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#if we were villains
thatsweetdagger · 2 days ago
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I love it when someone says things like “Would've been more fun if you were here" or "I wish you were here so we could do this and this". It shows that you kinda matter to them to certain degrees, that your existence matters. They mean that your mere presence could have a difference. And what's so subtle yet beautiful than this ?
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romanticprometheus · 2 days ago
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'fuck you my child is fine'
your child: the reason the Shakespearean characters James and Oliver are compared to have a main character - sidekick dynamic is because thats what Oliver sees himself as in James' story. He sees himself as nothing but a sidekick ( "Was I not always his right-hand man, his lieutenant? Banquo or Benvolio or Oliver - little difference"). In the end tho, in James' letter to Oliver, they are compared to two lovers - that's because that comparison is made by James, and not Oliver, revealing that in James' eyes the role Oliver played in his life was the love interest. In this essay I will-
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wyldlynxx · a day ago
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I need language to live, like food- lexemes and morphemes and morsels of meaning nourish me with the knowledge that, yes, there is a word for this. Someone else has felt it before.
 M.L. Rio, If We Were Villains
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thedarkesthistories · 2 days ago
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A comparison I’ve been very interested in since I finished the stories has flown very much under the radar but I really wanted to dip into it. The two books that are often dropped in the same category of ‘dark academia in a college setting’, If We Were Villains and the Secret History, both created a character that the rest of the members of their groups tended to gravitate towards. What I found intriguing was that when you compare the two in a) real life and b) fictional world, the difference is like day and night.
James Farrow, who in the book has an unassuming, melancholic presence that goes almost unnoticed, and Henry Winter, who in the book is dynamic, unbreakable and his presence is felt in the bones.
That is how they are seen in the fictional world. Now take these two in the real one. James turns into a friendly, somewhat mysterious person in your friend group who seems to always disappear when you get too close while Henry becomes an odd occurrence, someone who lives in a big apartment with no furniture, has secret conversations with your professor and locks his belongings away while in the privacy of his own home.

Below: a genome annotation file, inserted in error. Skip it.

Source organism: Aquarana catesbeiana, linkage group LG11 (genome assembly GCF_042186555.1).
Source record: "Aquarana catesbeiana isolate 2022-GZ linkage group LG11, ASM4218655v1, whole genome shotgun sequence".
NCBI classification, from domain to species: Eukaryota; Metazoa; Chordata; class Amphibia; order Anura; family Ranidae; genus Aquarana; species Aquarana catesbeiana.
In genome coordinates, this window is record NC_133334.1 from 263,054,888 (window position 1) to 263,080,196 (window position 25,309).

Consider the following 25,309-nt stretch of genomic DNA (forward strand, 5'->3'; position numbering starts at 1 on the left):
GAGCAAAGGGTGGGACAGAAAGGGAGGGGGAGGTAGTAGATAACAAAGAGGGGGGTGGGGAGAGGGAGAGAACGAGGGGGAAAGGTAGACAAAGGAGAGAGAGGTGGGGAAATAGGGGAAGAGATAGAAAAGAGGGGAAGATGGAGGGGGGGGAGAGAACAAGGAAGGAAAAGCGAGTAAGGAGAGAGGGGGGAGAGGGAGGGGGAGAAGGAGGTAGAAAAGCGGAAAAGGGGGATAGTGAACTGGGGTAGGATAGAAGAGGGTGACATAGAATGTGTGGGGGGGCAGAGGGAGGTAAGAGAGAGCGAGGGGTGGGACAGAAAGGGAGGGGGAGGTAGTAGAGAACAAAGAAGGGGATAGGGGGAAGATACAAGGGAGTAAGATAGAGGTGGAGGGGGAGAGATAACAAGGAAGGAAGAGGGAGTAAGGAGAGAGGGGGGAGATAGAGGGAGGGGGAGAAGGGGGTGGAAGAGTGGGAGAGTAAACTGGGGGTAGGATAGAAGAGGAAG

The roles of the two reverse when crossing worlds of life and paper like the day turns from light to dark. It’s funny how on paper Henry is the perfect character, and in real life turns into a borderline psychopath and James is a background character in the book and becomes one of the most interesting people you’d ever meet in real life - which is sort of what Henry is supposed to represent.
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therealalexandervass · 20 hours ago
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fuck shakes pear, i have discovered melodrama.
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booksandothersecrets · 10 months ago
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Normalise liking poetry because you like the way it sounds and art because you think its beautiful. You don’t have to understand the deeper meaning of something to appreciate it - poetry is bloody difficult to analyse and art requires an extensive knowledge of movements and artists to properly get - so please just wonder around art galleries and decide which pieces you’d buy if you could, and read out lines of poetry simply because they have a nice ring to them.
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theacademiawhore · 5 months ago
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I don't want a fucking job I want to be that elegant woman you see studying in the library all day with her cat and a cup of coffee, poring over ancient texts with a maddening half-smile on her face.
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welcome, ᵗᵒ ᵗʰᵉ ᵃⁿⁿᵘᵃˡ ʰᵘⁿᵍᵉʳ ᵍᵃᵐᵉˢ
@therealalexandervass // @therealfilippakosta @thereal-meredithdardenne // @therealrichardstirling @therealwrenstirling // @therealjamesfarrow @therealolivermarks
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lamenade · 2 months ago
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““You’re not a monster,” I said. But I lied. What I really wanted to say was that a monster is not such a terrible thing to be. From the Latin root monstrum, a divine messenger of catastrophe, then adapted by the Old French to mean an animal of myriad origins: centaur, griffin, satyr. To be a monster is to be a hybrid signal, a lighthouse: both shelter and warning at once.”
— Ocean Vuong, from “On Earth We’re Briefly Gorgeous”
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